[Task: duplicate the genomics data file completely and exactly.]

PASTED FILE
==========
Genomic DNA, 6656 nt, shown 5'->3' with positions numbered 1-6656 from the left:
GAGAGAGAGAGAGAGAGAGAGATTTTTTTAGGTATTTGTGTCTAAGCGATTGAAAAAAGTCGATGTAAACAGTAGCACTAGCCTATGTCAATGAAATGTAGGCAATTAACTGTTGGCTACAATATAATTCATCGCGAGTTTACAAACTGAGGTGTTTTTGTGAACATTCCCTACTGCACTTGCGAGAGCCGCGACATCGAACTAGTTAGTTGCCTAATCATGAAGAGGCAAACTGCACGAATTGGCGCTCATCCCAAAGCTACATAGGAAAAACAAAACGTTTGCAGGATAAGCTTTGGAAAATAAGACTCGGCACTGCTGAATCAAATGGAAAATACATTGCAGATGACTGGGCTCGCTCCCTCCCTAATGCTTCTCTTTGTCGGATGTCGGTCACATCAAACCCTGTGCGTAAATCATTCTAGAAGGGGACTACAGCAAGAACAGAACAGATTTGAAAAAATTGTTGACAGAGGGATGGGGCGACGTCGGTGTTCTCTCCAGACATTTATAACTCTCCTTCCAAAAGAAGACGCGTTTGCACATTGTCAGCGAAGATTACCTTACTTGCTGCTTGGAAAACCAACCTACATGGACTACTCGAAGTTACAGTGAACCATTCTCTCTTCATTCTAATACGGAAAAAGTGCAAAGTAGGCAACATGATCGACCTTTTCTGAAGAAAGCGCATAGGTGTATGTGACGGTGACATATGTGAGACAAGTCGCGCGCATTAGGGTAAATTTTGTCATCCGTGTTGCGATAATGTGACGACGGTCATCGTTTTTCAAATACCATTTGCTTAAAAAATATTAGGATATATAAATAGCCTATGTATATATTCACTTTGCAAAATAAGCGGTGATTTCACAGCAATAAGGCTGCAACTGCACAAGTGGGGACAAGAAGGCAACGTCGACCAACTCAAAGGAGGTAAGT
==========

Genomic DNA, 6656 nt, shown 5'->3' with positions numbered 1-6656 from the left:
GAGAGAGAGAGAGAGAGAGAGATTTTTTTAGGTATTTGTGTCTAAGCGATTGAAAAAAGTCGATGTAAACAGTAGCACTAGCCTATGTCAATGAAATGTAGGCAATTAACTGTTGGCTACAATATAATTCATCGCGAGTTTACAAACTGAGGTGTTTTTGTGAACATTCCCTACTGCACTTGCGAGAGCCGCGACATCGAACTAGTTAGTTGCCTAATCATGAAGAGGCAAACTGCACGAATTGGCGCTCATCCCAAAGCTACATAGGAAAAACAAAACGTTTGCAGGATAAGCTTTGGAAAATAAGACTCGGCACTGCTGAATCAAATGGAAAATACATTGCAGATGACTGGGCTCGCTCCCTCCCTAATGCTTCTCTTTGTCGGATGTCGGTCACATCAAACCCTGTGCGTAAATCATTCTAGAAGGGGACTACAGCAAGAACAGAACAGATTTGAAAAAATTGTTGACAGAGGGATGGGGCGACGTCGGTGTTCTCTCCAGACATTTATAACTCTCCTTCCAAAAGAAGACGCGTTTGCACATTGTCAGCGAAGATTACCTTACTTGCTGCTTGGAAAACCAACCTACATGGACTACTCGAAGTTACAGTGAACCATTCTCTCTTCATTCTAATACGGAAAAAGTGCAAAGTAGGCAACATGATCGACCTTTTCTGAAGAAAGCGCATAGGTGTATGTGACGGTGACATATGTGAGACAAGTCGCGCGCATTAGGGTAAATTTTGTCATCCGTGTTGCGATAATGTGACGACGGTCATCGTTTTTCAAATACCATTTGCTTAAAAAATATTAGGATATATAAATAGCCTATGTATATATTCACTTTGCAAAATAAGCGGTGATTTCACAGCAATAAGGCTGCAACTGCACAAGTGGGGACAAGAAGGCAACGTCGACCAACTCAAAGGAGGTAAGT